Next, the real measure of survivability is not the likelihood of a single asset’s coming back from any one mission. The real measure of survivability is the number of pilots and airplanes left on the flight deck after a campaign. Similarly, lethality is the number of targets destroyed per aircraft lost. More fuel and more weapon stations will enable the E/F to make fewer sorties into the target area and employ more tactically desirable routes. Fewer sorties and better routing will result in less threat exposure and enhanced survivability.

How do more stations contribute to improved survivability? If a strike planner today wanted to put two laser-guided bombs and two High Speed Anti-Radiation Missiles (HARMs) into the battle space, it would require a flight of two C/D aircraft, each most likely configured with two external fuel tanks. The strike planner who could employ the F/A-18E/F would be able to get that same load into the target area with one airplane (configured with a single 480-gallon fuel tank). As a bonus, the E/F would be able to carry two AMRAAM on the additional out board stations. It adds up: more weapons, fewer sorties, increased survivability, and greater lethality.

Myth #2 – "Bigger means faster." Fact – "Bigger means more ordnance, flying farther, staying airborne longer." The F/A-18E/F moldline changes that provide for improved range, payload, and carrier suitability also, however, contribute to a steeper drag rise at transonic speeds, resulting in slightly slower level accelerations to supersonic speeds. A clean (no external stores) Lot XIX C/D will nose out a clean E/F in a drag race from 0.85 to 1.2 at 35,000 ft. But F/A-18E/F subsonic performance in both MIL and MAX power is significantly superior to that of a C/D, and manifests itself in shorter takeoff distances, better climb rates, and faster accelerations. In unloaded, tactically representative accelerations, the two aircraft are indistinguishable. "Apples-to-apples" comparison of the two aircraft must be done cautiously, however. One must remember that the E/F moves the C/D’s ever-present external wing tank fuel into the fuselage and wings. Deploying with a single centerline tank (its projected typical carrier configuration), the E/F’s acceleration performance will be a substantial improvement over a cruise-configured (two fuel tanks on wing stations) C/D everywhere in the flight envelope.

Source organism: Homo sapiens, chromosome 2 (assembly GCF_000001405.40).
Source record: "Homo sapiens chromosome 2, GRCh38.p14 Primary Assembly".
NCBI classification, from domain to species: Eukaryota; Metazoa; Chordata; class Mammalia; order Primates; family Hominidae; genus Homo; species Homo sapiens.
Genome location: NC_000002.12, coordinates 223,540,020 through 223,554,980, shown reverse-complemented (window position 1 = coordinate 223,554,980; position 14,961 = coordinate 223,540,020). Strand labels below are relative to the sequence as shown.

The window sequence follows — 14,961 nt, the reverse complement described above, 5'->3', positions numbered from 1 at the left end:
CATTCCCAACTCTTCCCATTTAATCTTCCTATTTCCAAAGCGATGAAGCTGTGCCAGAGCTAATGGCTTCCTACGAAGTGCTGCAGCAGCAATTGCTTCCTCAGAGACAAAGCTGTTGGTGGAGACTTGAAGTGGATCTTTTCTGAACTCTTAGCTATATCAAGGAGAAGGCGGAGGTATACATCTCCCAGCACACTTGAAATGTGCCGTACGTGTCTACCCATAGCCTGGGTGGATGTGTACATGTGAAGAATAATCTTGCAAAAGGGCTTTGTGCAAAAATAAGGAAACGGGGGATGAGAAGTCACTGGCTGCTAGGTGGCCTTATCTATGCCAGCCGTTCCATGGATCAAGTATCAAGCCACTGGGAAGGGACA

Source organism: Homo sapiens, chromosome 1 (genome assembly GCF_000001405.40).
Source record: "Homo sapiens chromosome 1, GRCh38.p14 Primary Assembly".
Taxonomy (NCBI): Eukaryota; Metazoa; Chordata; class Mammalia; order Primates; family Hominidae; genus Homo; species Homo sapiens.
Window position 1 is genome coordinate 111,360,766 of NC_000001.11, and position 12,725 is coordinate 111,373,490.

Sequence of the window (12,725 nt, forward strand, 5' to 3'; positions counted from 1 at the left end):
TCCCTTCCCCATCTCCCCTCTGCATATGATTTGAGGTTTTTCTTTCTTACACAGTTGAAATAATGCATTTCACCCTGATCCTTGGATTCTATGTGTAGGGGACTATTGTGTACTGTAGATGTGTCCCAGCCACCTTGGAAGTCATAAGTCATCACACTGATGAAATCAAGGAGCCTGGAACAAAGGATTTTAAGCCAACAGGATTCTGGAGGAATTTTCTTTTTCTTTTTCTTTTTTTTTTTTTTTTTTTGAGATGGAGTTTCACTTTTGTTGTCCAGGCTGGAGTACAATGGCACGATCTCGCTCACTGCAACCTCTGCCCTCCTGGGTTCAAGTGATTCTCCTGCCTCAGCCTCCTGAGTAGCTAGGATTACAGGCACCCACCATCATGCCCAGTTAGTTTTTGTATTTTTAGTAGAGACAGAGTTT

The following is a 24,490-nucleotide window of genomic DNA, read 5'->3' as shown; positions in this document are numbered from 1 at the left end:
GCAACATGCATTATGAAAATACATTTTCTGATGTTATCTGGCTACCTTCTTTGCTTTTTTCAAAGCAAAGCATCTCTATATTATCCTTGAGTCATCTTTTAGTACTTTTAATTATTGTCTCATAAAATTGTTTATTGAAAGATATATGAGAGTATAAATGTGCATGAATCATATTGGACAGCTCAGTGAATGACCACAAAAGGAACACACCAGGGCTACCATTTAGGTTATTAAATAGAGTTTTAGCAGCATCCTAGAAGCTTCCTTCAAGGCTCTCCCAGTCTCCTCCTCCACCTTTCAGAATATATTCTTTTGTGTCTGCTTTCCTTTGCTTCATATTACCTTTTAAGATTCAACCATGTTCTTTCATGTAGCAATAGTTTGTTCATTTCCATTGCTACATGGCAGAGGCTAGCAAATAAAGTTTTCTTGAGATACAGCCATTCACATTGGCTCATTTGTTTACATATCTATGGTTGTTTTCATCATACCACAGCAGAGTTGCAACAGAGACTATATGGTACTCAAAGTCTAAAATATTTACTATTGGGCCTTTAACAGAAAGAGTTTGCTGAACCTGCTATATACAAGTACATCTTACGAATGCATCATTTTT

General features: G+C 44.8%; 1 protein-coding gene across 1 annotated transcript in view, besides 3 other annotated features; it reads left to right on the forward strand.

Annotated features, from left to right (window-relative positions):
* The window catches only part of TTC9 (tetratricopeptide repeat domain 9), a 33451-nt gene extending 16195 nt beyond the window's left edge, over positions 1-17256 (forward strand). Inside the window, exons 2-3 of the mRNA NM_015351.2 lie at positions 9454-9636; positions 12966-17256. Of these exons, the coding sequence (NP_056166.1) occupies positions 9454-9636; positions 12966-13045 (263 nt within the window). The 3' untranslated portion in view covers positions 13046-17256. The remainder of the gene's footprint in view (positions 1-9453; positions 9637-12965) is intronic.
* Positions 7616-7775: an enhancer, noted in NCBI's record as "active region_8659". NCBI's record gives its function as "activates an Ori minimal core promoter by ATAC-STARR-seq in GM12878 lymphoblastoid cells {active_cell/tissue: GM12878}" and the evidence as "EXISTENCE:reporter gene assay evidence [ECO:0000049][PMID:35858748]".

Myth #3 – "Then, bigger means less maneuverable." Fact – "In the subsonic regime, the E/F performs as good as or better than a C/D in almost every respect." The challenge posed to the contractor was not to compromise the Hornet’s superb capabilities as a dogfighter. "As good as, or better than..." was the standard to meet. The result is that the turning performance charts overlay one another. At high angles of attack, the E/F’s agility truly shines, with superior roll performance and much more carefree handling.

The heritage Hornet was already the stand-out, high angle-of-attack (alpha) machine in the U.S. inventory. The E/F is "hands-down" superior in that environment. As of the end of July, the test program had completed the high-alpha and spin programs on the E-models for all symmetric loads, and on the F-model for fighter and centerline loadings. Lateral asymmetries and F-model stores testing are in progress.

There will be no angle-of-attack restrictions for the symmetrically loaded E or F models. Spin characteristics are benign, with a simplified recovery compared with that of the C/D, and no sustained falling-leaf departure exists in any stores loading tested.